Trinity College Dublin

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Some Images about Religion and Theology

Some Background

The study of religions has never been more relevant than it is in today’s globalised world. If you are interested in the sources of distinct religions and cultures, their histories of thought and ethics, their encounters and  transformations, you will thrive in this course.

The history of the teaching of the Department’s subject areas goes back to the foundation of the College. Originally dedicated to the education of future clergy of the Church of Ireland, it was established as the non-denominational School of Hebrew, Biblical and Theological Studies in the early 1980s, teaching both Arts/Humanities students and ordinands for the Church of Ireland. Its founding Chair, the New Testament scholar Professor Seán Freyne, the Erasmus Smith’s Professor of Hebrew, Andrew Mayes, and theologians such as Werner Jeanrond, Gabriel Daly and Vincent MacNamara established its international reputation.

Renamed as the Department of Religions and Theology in 2004, it includes teaching and research in Religious Studies and history of religions, in Asian and African religions, and in Islam, alongside its established teaching and research in biblical studies, theology and ethics. The studies provided in the Department offer intellectual resources for the current challenges of multi-cultural societies.  They offer insights into epoch-shaping encounters within Mediterranean and European history in which biblical traditions have contributed to the transformations of Western self-understanding, and into current developments within world religions and into the theoretical frameworks in which they are interpreted.

What do we do?

We offer programmes at undergraduate level, supervise postgraduate research, run extramural courses, welcome visiting international students and scholars every year and engage in research at an international level.

 

Would you like to know more?

See our presentation for Open Day 2012 (PDF 719 kB)

Where are we?

The Department of Religions and Theology is located on the 5th floor of a modern building – the Arts Building – within the Trinity College campus in the centre of Dublin city.

Overseas Students

Situated as it is in the heart of Ireland’s lively capital city and within easy and cheap reach of the UK and mainland Europe, Trinity College annually attracts undergraduates from Britain, Europe and the rest of the world, who come to learn and expand their cultural horizons in the environment of an international student body.  The Department of Religions and Theology is pleased to be one of the departments in which overseas students choose to study.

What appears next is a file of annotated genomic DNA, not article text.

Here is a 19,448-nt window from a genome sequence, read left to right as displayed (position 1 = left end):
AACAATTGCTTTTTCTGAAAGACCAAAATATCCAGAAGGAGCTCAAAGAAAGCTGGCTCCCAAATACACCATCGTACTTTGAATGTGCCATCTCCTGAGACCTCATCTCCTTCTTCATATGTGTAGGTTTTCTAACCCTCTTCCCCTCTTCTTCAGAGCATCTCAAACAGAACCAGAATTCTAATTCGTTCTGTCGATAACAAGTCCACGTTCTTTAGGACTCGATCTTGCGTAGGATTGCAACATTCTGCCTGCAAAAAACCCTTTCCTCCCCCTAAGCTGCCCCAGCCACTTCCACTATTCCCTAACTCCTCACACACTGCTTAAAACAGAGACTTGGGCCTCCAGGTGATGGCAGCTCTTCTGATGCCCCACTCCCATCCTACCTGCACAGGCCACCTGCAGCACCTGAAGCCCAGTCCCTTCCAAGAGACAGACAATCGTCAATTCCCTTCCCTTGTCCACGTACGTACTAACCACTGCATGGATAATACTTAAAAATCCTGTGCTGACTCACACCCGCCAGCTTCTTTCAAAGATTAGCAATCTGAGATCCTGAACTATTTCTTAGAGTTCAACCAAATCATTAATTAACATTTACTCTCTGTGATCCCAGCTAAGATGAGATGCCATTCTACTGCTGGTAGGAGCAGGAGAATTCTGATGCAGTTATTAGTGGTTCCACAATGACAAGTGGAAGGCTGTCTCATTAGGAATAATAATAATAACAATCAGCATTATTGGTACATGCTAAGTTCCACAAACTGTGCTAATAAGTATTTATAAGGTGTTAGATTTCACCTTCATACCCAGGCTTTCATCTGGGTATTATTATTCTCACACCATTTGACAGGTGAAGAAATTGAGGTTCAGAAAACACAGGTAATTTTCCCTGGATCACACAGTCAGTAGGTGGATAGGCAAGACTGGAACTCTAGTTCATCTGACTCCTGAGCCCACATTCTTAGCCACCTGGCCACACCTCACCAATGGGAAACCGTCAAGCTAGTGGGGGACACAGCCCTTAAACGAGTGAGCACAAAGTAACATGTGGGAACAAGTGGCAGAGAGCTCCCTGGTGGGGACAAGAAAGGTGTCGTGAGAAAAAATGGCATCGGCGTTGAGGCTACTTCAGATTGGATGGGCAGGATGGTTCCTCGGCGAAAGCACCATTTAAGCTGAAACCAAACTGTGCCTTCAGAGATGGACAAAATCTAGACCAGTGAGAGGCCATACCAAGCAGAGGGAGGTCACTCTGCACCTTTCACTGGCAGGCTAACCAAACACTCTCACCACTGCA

Facilities

As a student in the Department of Religions and Theology, at either undergraduate or postgraduate level, you will have the full facilities of Trinity College at your disposal, including its copyright library, the largest in Ireland, containing over four million books.  Since 1801 the Library has had the right to claim a copy of all British and Irish publications.

One of the College Treasures, housed in Trinity's Arts and Social Sciences Building, is the Weingreen Museum of Biblical Antiquities. It is located in Room 5036 on the 5th level of the building.  The museum exists to further scholarly research and teaching, and appointments can be made to visit it.

In addition, Dublin enjoys two major assets of interest to those conducting research in religions and theology.  The first is the Chester Beatty Library.  Voted European Museum of the Year in 2002, this is home to an outstanding collection of early Christian and Islamic manuscripts, including some of the earliest texts of the Bible.  Its reference library contains some 12,000 volumes on subjects that include Buddhism, Christianity and Islam.  Among its permanent exhibitions is a ‘Sacred Traditions’ gallery.  It also offers a microfilming service.

The second local asset is Marsh’s Library.  Built in 1701, this was Ireland’s first public library and it comprises 25,000 volumes relating to the 16th, 17th and early 18th centuries.  These include a large collection of works on theology, religious controversy, liturgy and church history, as well as missals, breviaries, books of hours of the Sarum use, Bibles printed in almost every language, rabbinical material and Latin Judaica.

 


Last updated 13 February 2017 cathriona.russell@tcd.ie (Email).